On the other hand, as a product grows and its UI design is continually and iteratively improved, the interface elements utilising idioms can be carried forwards or scrapped depending on their success, whilst maintaining the original essence of the idiom, and without detriment to the overall user experience. The computer mouse and scroll bar have no physical-world counterparts: their core functionality has translated nicely to the track pad and infinite scroll, respectively.

Metaphors May Generate False User Expectations And Be Culturally Dependent

When UX designers use metaphors, they often rely on their assumptions and expectations of their users, without considering the social and cultural biases people may have. For example, the colour white has different connotations in different parts of the world; and an icon of a cow might evoke different associations for a user in the US and a user in India. Moreover, users may vary in how strictly they believe the UI adheres to the metaphor. When you’ve got multiple storage drives connected to your computer, and there’s only one wastebasket on your desktop (who puts their rubbish bin on top of their desk, by the way?), would you not expect that to mean there’s the same one wastebasket for all your files? As idioms are first learnt in the context of their use, however, they don’t have the same pre-existing biases and expectations.

Metaphor Use Assumes The ‘Physical World’ Is The Mechanical Age — But This Is 2014

Do you tend to check the time on an analogue wristwatch or on your phone? When I say ‘copy and paste’, do you envision a photocopying machine and a paper glue stick or Ctrl/cmd + C and Ctrl/cmd + V? How many secondary school students today do you think know what a floppy disk is when they save their Word document?

The population of technology users is increasingly becoming one that grew up with personal computers, mobile phones, and web applications. Which makes more sense and is more efficient when calling a friend: searching alphabetically by typed name in a metaphorical address book app; or pointing at a picture of the friend to make a call? Just because certain objects and actions exist in the physical world doesn’t mean they should easily or rationally transfer to the digital world. Technology allows for so much more power and possibilities to what users can accomplish with their interfaces. Strictly adhering to physical world metaphors anchors and limits the UI’s functionality to the functionality of the physical world.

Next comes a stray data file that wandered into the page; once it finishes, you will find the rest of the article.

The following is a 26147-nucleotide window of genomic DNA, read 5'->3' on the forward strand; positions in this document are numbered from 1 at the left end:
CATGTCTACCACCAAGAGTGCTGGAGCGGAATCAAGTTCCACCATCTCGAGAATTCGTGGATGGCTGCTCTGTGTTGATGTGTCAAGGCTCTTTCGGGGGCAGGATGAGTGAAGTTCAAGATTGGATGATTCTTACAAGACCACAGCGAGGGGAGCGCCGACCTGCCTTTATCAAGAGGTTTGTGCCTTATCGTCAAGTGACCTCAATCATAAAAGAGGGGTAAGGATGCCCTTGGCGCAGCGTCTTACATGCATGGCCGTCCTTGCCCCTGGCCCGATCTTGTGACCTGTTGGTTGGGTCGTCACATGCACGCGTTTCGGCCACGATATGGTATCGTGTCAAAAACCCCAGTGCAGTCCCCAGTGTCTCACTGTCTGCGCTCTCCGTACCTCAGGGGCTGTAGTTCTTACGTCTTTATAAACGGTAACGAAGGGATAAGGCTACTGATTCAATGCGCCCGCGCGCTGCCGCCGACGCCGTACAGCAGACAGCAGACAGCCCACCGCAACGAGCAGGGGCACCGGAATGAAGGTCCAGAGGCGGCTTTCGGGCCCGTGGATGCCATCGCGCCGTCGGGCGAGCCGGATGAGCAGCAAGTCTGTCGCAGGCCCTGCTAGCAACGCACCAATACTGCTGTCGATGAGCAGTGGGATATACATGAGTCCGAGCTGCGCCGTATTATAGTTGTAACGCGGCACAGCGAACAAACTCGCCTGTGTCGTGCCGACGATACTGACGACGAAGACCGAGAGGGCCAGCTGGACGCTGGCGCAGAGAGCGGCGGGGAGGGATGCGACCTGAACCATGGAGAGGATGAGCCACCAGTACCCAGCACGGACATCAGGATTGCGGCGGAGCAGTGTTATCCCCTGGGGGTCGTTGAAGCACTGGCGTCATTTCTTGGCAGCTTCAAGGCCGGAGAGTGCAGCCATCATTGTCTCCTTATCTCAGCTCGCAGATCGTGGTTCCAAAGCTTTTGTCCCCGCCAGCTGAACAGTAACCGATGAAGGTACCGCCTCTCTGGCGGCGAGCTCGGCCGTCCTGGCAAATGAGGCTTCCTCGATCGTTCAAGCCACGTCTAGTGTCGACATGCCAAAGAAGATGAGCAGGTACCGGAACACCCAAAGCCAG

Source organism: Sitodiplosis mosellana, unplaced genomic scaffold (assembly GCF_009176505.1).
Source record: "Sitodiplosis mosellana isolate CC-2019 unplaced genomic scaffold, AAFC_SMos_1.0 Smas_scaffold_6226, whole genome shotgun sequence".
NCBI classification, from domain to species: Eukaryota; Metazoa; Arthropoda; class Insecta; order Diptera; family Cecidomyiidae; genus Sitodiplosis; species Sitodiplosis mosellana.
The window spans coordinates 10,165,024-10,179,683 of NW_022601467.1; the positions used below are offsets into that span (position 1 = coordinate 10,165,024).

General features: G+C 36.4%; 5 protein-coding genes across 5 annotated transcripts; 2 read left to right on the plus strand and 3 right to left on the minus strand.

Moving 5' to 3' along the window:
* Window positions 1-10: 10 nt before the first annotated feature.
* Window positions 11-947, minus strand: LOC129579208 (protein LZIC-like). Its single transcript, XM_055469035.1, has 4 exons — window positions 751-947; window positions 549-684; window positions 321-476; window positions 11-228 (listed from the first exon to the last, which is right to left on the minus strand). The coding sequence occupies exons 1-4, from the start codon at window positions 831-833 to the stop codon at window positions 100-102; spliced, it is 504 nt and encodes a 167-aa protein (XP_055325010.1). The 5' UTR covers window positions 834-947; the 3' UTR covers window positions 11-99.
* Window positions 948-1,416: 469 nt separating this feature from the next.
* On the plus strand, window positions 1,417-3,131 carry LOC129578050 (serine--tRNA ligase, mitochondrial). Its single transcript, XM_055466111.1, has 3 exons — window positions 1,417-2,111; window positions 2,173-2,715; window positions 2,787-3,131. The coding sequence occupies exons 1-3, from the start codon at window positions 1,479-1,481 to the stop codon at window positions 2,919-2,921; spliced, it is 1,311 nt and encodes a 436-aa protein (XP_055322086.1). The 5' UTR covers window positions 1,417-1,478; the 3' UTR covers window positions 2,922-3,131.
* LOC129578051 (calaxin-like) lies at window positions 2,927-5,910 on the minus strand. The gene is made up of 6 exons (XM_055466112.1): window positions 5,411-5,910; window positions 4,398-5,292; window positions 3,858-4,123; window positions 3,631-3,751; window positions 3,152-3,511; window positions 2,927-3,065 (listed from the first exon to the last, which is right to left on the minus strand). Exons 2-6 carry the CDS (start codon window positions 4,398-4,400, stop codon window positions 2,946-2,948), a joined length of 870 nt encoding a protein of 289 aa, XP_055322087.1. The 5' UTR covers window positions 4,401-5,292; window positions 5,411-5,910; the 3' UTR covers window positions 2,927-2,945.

The human mind has an impressive capability of learning distinctive actions and remembering distinctive objects to accomplish things. This may even surpass its capability of inference and making mental connections.

That is not to say interface metaphors should be replaced entirely by interface idioms. Metaphors can be immensely powerful for evoking affective imagery, for instance via branding; attracting attention; and creating a sense of familiarity when interacting with technology. Moreover, metaphors have the advantage of being established in users’ minds, whereas idioms only become idioms after having been established and shared amongst several users, across different interfaces.

The challenge for UX designers thus lies in not only having the creative minds to develop idioms, but also in upholding certain core principles to ensure the idioms are developed for the user and not solely the convenience of the designer. Such principles include:

Consistency: Avoid attaching different idiomatic meanings to the same objects or actions across multiple UI views, modes, applications, and systems. Consistency in the appearance and behaviour of idioms will maintain familiarity and user expectations.

Distinctiveness: Idioms are successful when they are easy to remember and distinct from other UI objects and actions.

Learnability: ‘All idioms must be learnt; good idioms need to be learnt only once.’ Do not overcomplicate the idioms when trying to incorporate distinctiveness, as users may not be able to learn how they work.

Efficiency: Most of the time, users aren’t interested in understanding the interface, be it its underlying mechanisms or how the UI is conceptualised — they just want to get stuff done. Ensure that idioms help users accomplish what they want quickly and without hassle.

The key is knowing when to best utilise idioms and metaphors in interface design. Both offer strengths: metaphors are reliable and static, and have shown to be a great entry point for those new to personal computing. On the other hand, as modern cultures progresses further, classic metaphors become archaic puzzles of the past, exemplified by the floppy disk or rolodex. This stagnation calls for user interface design to increasingly embrace the use of idioms, the power of which lies in their fluidity and adaptability to the perpetually evolving culture of the modern day.



We are a UX-focused, creative technology company. www.weareignition.com